Although we started our 2006 cruising season with a nice passage from New Zealand to Fiji, we had lousy weather almost all season in Fiji and Vanuatu. We found more of that lousy weather between Vanuatu and Australia. All in all, a lousy passage.
We had checked out with Vanuatu customs on Friday the 10th with plans to leave on Sunday the 12th. However, there just wasn’t enough wind. So we waited until Monday the 13th, and we left midday with only 8 knots of wind. We had already had a close encounter with Cyclone Xavier, and we were aware that we were two weeks in to the cyclone season, so it was time to go.
Within four hours of leaving we found 12 knots of wind and 1 foot seas. It was very nice sailing, and it remained nice for two and a half days. Our first two mornings at sea were beautiful.
Our third morning out was hazy but otherwise ok, but conditions deteriorated that day and night. Our winds backed around to the NW, and we could see a wide band of frontal weather, including lightning, to the SSW (our heading). We zigged and zagged a bit hoping to avoid it, but it was very broad, and it engulfed us. We had a squally night, then the winds veered back to the SE and built.
Our winds were sustained between 28 and 31 knots with gusts in the mid-30s. However, the seas were more problematic as they built to 10-12 foot heights.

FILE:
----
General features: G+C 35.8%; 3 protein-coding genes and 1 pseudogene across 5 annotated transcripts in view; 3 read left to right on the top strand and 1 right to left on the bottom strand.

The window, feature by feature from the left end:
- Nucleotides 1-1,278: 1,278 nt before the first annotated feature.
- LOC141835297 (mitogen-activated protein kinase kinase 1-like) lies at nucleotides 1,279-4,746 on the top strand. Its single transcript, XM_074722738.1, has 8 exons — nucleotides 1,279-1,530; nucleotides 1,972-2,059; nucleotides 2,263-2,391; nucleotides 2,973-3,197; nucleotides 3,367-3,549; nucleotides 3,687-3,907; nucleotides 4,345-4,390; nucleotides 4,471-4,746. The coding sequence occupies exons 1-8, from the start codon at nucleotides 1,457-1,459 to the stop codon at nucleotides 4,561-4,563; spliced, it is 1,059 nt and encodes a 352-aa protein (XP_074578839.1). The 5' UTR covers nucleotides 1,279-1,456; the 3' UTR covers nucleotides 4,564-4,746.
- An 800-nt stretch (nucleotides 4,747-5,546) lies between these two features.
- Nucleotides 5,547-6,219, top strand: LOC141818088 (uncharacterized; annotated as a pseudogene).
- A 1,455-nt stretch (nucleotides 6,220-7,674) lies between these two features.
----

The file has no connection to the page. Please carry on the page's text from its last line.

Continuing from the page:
Passage doesn’t seem to mind these conditions. She is like an old dog with a bone in her teeth. She may growl a bit, but she keeps on plowing along. The crew, however, abides these conditions slightly less gracefully. The second time we flew off the top of a 10 foot sea and crashed down, we knew that we needed to slow her down a notch.
We considered heaving to, but we expected these conditions to last a while, so we wanted to make some progress through them. Instead, we backwinded the staysail, and that slowed our boat speed to 2 to 3 knots. The seas were still uncomfortable, but they were tolerable at that slow speed. We did this for two days.
Eventually we eased the mainsail and trimmed the staysail, and we continued to crawl along at 5 knots. We would occasionally speed up a bit, and we would have to rein her in. We just couldn’t tolerate going any faster in the seas. We did this for another two days.
The seas decreased to 3 to 6 feet about ten hours before arriving in Bundaberg, but the wind remained above 20 knots until we were within a few miles of shore. We were glad to drop our hook in the quarantine anchorage in Bundaberg midday on the 21st of November.
And, no, we didn’t even consider fishing on this passage!
Follow us to Australia.